Mourners in the funeral march of Hussein Al-Jaziri. Photo: Sharif Abdel Kouddous
Ali Ahmed Ibrahim Al-Jaziri helps lower his son’s shrouded body into a grave as dozens of mourners crowd around. Many cover their noses and mouths to ward off the sting of tear gas wafting nearby. On the outskirts of the graveyard, hundreds of young men and boys armed with rocks and molotov cocktails are confronted by a phalanx of security forces in full riot gear, backed by armored cars and SUVs. The booms of firing shotguns and tear gas canisters punctuate the buzzing of a police helicopter surveilling the scene below. This is a Bahraini burial.
“I want retribution for my son,” Al-Jaziri says calmly. “We want real accountability, not like what happened with the other martyrs.”
Sixteen-year-old Hussein Al-Jaziri was killed on February 14, the day marking the second anniversary of Bahrain’s 2011 uprising. Eyewitnesses told The Nation a police officer shot him twice from a distance of just three or four yards at a street corner in Daih, a village west of the capital. The claims are supported by photographs taken at the morgue showing birdshot wounds clustered tightly together on Hussein’s upper right abdomen—proof of the shooter’s close range. The Bahraini government says it has launched an investigation.
The circumstances of Hussein’s death are especially poignant. On the same date two years earlier, 21-year-old Ali Abdulhadi Mushaima suffered a strikingly similar fate in the same village, where he was fatally shot in the back by police. He would become the first martyr of Bahrain’s uprising; since then, nearly ninety people have killed in Bahrain according to local human rights groups, though some put the number at more than 120, a high toll in a population numbering just 600,000.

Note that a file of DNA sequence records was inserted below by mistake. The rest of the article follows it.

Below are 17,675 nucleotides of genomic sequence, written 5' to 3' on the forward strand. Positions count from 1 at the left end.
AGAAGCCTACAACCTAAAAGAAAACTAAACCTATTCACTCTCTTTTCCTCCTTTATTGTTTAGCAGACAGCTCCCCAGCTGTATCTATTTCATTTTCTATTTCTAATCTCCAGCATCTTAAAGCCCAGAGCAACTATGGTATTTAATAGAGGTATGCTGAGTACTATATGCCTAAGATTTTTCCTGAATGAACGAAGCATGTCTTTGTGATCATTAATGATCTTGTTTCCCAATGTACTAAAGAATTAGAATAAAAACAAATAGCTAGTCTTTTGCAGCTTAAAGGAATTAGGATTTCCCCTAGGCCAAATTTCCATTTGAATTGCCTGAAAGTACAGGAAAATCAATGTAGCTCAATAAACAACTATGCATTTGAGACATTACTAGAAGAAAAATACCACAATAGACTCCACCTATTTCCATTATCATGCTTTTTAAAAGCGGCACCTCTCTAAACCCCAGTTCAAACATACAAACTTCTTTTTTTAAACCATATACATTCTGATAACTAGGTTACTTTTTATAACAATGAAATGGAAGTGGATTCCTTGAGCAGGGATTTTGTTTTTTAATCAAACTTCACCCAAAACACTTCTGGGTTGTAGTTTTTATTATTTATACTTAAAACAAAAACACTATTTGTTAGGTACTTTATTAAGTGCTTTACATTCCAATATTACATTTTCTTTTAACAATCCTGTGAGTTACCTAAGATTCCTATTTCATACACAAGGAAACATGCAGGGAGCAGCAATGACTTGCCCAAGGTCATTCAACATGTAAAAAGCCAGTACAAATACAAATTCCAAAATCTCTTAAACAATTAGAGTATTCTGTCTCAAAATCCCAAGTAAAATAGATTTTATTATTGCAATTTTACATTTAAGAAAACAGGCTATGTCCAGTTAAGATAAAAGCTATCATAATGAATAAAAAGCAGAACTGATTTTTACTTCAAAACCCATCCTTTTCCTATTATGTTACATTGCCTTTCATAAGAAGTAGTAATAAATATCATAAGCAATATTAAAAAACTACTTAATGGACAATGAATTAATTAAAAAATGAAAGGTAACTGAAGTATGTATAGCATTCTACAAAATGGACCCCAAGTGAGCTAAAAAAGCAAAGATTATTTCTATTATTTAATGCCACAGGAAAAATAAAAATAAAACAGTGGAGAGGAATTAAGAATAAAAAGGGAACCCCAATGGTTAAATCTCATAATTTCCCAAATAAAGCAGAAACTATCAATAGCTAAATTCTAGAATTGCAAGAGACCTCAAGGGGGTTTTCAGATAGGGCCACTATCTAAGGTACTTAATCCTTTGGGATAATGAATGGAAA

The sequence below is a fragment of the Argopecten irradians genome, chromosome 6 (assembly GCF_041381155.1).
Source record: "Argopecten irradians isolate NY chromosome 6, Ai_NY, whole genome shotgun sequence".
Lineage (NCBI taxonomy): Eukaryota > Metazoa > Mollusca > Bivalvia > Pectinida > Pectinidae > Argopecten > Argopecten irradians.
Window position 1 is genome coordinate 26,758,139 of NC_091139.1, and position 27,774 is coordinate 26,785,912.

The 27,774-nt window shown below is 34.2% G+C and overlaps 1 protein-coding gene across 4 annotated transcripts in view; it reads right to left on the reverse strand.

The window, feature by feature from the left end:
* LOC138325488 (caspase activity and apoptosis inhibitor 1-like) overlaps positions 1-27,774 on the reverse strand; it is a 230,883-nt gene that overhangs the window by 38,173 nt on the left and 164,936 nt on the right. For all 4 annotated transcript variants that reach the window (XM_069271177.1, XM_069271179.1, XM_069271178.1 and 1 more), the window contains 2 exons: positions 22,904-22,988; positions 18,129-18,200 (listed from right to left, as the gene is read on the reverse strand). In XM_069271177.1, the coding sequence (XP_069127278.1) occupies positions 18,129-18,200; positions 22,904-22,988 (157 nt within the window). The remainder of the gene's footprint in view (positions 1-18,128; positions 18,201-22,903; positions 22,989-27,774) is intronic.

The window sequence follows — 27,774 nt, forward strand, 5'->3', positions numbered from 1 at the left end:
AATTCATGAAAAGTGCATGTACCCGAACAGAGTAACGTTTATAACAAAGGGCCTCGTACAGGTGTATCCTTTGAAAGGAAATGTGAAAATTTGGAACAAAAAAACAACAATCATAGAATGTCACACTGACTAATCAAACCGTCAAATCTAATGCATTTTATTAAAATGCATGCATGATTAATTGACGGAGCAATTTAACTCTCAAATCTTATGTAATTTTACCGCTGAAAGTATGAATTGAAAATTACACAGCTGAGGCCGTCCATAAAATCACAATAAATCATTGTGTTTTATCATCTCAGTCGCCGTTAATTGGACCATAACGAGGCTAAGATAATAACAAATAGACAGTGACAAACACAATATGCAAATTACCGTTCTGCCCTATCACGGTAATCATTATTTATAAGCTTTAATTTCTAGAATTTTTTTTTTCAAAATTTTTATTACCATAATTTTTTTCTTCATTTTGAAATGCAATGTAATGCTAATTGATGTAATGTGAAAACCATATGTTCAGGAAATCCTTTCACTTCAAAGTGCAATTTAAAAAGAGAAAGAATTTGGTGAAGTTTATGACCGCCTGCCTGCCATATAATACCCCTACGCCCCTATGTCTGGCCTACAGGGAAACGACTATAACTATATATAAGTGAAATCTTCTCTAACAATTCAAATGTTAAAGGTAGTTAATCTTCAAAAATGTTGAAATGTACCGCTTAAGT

A police officer was also killed in the clashes that marked the second anniversary after he was hit with a projectile that fatally injured him, according to the Interior Ministry.
Graffiti of the destroyed Pearl Roundabout adorns a wall in Jeblat Hebshi, Bahrain
The uprising that began two years ago brought thousands of pro-democracy demonstrators to Pearl Roundabout, in Bahrain’s capital city of Manama. Peaceful protests in the square lasted for a month before they were brutally crushed by the country’s monarchy, with the aid of a Saudi-led Gulf intervention force, as the United States and Europe looked the other way. The Bahraini government tore down the 300-foot monument at the heart of the square, six curved white beams, representing the members of the Gulf Cooperation Council, topped with a cement pearl. Today, protesters scrawl graffiti depicting the monument on village walls as a symbol of an uprising that continues unabated.
“The spirit of the revolution after two years is the same level of force as it was in the beginning, on February 14, 2011,” says Majid Malid, chair of the Manama Municipal Council and a member of the General Secretariat of the Al-Wefaq National Islamic Society, the country’s largest political opposition group. Al-Wefaq has joined five other opposition groups to take part in a National Dialogue called by King Hamad bin Isa AlKhalifa. It is the first attempt at talks in eighteen months and will include the participation of government and pro-government representatives.
Opposition parties say they are pressing for major political reforms, including a constitutional monarchy and an elected prime minister to replace King Hamad’s uncle who has been in power for forty-two years. Yet protesters have little trust in the government, especially the youth, many of whom identify with a leaderless yet respected activist group known as the February 14 Coalition.
“The National Dialogue is just a PR stunt to get over the February 14 anniversary,” says Fatima Haji, a doctor of internal medicine who was among dozens of medics arrested and tortured in 2011 after providing treatment to wounded protesters. “How can we have dialogue while they are killing people in the street?”
Fatima Haji holds up a photo of the fatal chest wound of Hussein Al-Jaziri
Since 2011, scores have been arrested and sentenced before military courts, many of them human rights advocates and political opposition figures. Reports of prisoner abuse and torture are widespread.
Under international pressure, the king commissioned an independent inquiry into the treatment of protesters in mid-2011. Last September the United Nations issued a report. But various opposition and human rights groups say the government has yet to implement any key recommendations put forward by either.